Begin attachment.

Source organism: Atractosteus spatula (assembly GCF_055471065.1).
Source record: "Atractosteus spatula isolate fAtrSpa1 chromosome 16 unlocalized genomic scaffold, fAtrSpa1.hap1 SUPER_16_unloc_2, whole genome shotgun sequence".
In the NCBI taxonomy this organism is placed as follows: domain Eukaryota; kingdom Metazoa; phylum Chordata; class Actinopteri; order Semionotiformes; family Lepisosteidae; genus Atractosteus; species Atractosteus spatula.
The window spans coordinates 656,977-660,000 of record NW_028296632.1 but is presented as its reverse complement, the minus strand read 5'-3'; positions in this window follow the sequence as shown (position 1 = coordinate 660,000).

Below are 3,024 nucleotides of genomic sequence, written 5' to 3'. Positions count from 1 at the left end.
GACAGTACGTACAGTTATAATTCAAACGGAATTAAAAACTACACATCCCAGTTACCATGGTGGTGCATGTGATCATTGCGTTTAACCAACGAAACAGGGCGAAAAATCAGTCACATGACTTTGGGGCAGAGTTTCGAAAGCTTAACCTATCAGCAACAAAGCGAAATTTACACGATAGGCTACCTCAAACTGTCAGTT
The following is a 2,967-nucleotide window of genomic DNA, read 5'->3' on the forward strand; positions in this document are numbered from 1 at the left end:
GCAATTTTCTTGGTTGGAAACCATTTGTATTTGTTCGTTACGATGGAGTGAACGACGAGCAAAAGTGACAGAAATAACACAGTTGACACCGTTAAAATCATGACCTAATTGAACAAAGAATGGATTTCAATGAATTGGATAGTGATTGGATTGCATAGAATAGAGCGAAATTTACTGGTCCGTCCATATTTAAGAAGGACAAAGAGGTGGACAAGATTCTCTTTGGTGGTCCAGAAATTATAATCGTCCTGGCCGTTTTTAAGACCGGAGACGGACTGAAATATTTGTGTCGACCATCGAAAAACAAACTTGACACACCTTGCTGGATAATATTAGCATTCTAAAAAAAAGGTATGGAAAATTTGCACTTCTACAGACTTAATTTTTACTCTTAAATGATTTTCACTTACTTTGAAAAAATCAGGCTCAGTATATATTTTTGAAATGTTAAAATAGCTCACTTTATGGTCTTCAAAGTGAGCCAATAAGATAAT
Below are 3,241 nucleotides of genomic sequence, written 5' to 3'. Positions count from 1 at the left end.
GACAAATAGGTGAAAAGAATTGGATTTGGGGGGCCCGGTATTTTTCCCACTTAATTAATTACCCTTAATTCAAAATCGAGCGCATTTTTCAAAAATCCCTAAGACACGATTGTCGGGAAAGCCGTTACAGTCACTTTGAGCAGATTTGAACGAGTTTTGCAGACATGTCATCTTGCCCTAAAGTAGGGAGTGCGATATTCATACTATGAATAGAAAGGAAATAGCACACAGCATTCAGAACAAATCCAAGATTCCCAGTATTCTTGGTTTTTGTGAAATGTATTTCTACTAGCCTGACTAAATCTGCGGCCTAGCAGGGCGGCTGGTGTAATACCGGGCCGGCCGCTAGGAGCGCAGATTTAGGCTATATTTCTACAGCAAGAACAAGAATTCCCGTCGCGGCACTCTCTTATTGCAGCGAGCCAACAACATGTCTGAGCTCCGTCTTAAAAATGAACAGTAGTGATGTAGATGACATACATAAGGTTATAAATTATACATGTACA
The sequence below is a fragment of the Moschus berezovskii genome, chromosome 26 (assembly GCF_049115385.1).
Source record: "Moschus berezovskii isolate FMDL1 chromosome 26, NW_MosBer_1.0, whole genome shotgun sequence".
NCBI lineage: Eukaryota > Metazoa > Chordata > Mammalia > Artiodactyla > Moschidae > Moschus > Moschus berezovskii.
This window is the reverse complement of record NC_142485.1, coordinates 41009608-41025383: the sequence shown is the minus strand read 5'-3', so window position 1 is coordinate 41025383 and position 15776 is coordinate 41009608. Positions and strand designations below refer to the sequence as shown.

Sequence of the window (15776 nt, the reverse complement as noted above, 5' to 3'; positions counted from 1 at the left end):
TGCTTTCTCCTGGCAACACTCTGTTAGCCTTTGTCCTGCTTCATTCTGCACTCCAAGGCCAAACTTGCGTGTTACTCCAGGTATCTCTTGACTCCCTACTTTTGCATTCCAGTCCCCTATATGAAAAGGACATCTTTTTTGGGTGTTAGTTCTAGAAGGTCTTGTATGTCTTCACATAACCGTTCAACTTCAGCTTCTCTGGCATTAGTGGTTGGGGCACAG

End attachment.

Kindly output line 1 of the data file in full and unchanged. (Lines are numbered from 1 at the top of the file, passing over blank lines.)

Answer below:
Source organism: Atractosteus spatula (assembly GCF_055471065.1).